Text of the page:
the Employment Relations Act 2000, collective bargaining (done by the mediation service) is
excluded from the general confidentiality provisions for mediation services. Other types of
disputes may have different requirements for representation and mediation qualifications. For
example, family mediators may need additional training in family psychology or law.
Both in terms of integrating existing context specific legislation – and any new context specific
legislation – there would need to be exclusions to the general legislation. It is foreseeable that
there would end up being so many exceptions to the general rules that they would be


As in any area where new legislation is considered, there are many competing principles and
tensions. The tensions to be specifically addressed here are:
• Consumer protection v over regulation.
• Consistency v diversity.
• Process protection v mediator accountability.
• Uniform legislation v context specific legislation.
• Appropriate legislation v ‘hyperlexis’.
(i) Consumer protection v Over regulation
The consumer protection goals of mediation legislation are meritorious but there are enormous
problems associated with their achievement through general legislation, which we discussed in
section D1. This raises the question whether the actual and perceived risks are sufficient to
warrant Government intervention, or whether there are adequate protections in place.
From a broad perspective there are already some generic protections in place. Consumer
protection legislation may afford parties to mediations some protection namely, the Consumer
Guarantees Act 1993 and the Fair Trading Act 1986. For example, Section 9 of the latter, the
“catch –all’ misleading and deceptive conduct provision, may be invoked where a private
mediator misrepresents their qualifications and competency to mediate.
As noted, there are professional bodies providing training and accreditation services and
regulating mediators in New Zealand. Both AMINZ and LEADR act as private accreditators of
mediators and promote mediator quality and accountability. However, their influence extends
only to mediator members, with other private mediators (and mediations) being regulated only
by market forces.

In New Zealand, the public sector Industry Training Organisation (ITO) has established
mediation unit standards for registration on the New Zealand Qualifications Authority national
qualifications framework. These standards are new but could potentially provide the norm for
training outcomes in the future.

Both AMINZ and LEADR have adopted professional codes of conduct to act as guidelines for
mediation practice. Additional guidelines and standards have also been established in specific
areas of mediation practice. For example, the guidelines for Family Mediation developed by a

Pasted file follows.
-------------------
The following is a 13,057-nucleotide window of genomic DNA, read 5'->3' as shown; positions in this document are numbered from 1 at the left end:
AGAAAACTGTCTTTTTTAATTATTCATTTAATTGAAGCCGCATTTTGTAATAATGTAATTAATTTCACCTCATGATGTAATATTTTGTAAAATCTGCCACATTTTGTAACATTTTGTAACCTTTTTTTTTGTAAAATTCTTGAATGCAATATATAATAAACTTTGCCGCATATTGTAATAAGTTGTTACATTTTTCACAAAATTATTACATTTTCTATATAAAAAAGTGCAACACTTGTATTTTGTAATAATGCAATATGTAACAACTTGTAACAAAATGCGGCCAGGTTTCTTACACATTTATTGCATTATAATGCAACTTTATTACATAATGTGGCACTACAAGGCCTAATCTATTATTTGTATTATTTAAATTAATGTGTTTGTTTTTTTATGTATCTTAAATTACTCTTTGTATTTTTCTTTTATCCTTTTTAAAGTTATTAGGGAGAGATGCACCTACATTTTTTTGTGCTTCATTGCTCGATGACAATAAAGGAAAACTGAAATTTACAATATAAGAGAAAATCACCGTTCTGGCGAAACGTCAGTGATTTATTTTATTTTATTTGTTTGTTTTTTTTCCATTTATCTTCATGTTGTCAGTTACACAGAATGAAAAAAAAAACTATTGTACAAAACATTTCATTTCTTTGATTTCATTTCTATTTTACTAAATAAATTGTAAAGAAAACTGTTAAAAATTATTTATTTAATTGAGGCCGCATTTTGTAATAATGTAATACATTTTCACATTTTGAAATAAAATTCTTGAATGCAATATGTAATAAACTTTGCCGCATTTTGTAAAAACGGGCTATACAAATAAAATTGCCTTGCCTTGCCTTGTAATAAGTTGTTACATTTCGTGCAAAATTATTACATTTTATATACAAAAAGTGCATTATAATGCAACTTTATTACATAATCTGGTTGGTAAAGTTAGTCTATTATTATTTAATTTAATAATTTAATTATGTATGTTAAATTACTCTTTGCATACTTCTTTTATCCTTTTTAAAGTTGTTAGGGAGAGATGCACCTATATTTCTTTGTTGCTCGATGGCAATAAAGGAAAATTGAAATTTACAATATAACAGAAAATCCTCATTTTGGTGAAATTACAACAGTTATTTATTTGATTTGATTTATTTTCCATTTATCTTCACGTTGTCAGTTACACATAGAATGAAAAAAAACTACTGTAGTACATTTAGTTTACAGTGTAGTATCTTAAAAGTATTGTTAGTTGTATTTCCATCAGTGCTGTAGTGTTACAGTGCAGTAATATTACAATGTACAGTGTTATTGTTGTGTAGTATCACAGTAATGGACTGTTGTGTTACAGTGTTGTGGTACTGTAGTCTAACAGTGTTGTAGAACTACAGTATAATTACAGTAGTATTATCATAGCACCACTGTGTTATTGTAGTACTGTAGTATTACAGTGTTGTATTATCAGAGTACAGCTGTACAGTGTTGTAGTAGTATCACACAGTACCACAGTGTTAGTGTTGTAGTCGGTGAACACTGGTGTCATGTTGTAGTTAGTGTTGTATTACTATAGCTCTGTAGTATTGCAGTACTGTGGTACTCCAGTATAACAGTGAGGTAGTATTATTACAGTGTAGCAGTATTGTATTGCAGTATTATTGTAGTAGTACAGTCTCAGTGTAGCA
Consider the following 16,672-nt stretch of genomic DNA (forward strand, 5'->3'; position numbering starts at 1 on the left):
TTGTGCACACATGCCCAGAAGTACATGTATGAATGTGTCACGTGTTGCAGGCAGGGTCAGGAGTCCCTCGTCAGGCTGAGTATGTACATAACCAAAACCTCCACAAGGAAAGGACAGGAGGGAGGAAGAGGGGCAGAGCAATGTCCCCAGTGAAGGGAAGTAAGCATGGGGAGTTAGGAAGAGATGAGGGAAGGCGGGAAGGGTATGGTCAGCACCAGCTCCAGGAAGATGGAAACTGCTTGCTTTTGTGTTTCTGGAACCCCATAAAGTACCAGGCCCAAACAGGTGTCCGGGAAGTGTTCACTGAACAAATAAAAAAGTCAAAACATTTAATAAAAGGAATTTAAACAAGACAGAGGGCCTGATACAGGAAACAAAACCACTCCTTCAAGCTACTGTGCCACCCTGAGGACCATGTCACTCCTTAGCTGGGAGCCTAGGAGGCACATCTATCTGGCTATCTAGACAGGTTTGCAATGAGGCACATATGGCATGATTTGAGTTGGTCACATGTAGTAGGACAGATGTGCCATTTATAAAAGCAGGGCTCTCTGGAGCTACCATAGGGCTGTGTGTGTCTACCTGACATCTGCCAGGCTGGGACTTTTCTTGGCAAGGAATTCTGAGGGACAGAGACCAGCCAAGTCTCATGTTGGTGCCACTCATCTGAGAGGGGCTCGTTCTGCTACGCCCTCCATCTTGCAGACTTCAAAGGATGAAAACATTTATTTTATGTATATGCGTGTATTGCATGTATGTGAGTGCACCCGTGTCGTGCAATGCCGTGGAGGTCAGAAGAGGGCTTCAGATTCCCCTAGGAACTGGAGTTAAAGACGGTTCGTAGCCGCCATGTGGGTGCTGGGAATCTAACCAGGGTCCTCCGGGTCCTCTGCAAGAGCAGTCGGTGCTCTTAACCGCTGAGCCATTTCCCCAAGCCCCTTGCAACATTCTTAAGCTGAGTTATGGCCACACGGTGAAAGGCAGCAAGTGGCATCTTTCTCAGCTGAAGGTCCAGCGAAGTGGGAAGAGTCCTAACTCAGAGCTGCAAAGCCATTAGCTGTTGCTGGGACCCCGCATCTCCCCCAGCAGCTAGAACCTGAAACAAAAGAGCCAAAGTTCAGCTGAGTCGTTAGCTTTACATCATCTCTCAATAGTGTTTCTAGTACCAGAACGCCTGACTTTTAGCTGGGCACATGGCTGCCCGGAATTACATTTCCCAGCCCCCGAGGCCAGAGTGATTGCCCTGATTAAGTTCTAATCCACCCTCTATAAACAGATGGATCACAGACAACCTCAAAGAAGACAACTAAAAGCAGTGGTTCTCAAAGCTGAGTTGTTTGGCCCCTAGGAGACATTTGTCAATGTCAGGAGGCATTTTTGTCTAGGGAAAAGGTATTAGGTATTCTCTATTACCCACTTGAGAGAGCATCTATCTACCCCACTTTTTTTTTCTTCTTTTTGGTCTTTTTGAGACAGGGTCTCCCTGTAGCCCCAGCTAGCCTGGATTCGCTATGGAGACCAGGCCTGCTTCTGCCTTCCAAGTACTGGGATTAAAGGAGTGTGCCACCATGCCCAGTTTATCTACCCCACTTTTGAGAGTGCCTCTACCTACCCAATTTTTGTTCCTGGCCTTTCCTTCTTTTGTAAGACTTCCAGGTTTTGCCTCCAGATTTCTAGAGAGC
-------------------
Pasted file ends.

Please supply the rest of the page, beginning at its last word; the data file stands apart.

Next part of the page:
National Working Party on Mediation in 1996.

It has been asked whether these kinds of standards play more than a de minimis role:
Standards, while known by most practising mediators, are regarded as little more than a
benchmark of accepted conduct where any issues of practice and ethics may arise, but not
necessarily binding upon the mediator or enforceable by the parties to the mediation”41
We recognise that these and many other international standards provide guiding principles for
ethical behaviour only. This topic is beyond the scope of this paper but, in essence, the
argument is that it is often not possible to prescribe specific ethical rules in the myriad of
circumstances in which ethical issues may arise. The absence of clear prescriptive rules is
acknowledged and. the reasons for this have been explored in section D. We do not believe
this compromises the value and efficacy of mediation sufficiently to warrant legislation.
In the United States the International Academy of Mediators (IAM) promoted the view that
uniform legislation ‘must not be restricted to the granite-like rigidity of conventional legal theory.
It must be sufficiently adaptable to permit the continued growth of mediation as the social
process that enhances individual citizens’ understanding and ability to successfully resolve their
own problems.’42

We endorse this approach and favour self regulation through the two professional
organisations in New Zealand which have become increasingly more active in the areas of
training, accreditation, standards and quality control of their members. AMINZ has recently
developed a comprehensive complaint and disciplinary procedure and both organisations have
introduced stringent continuing education and experiential requirements for continued

You only need to look at arbitration to caution against regulation. Arbitration, like mediation,
was originally intended to be an informal and efficient alternative to adjudication. With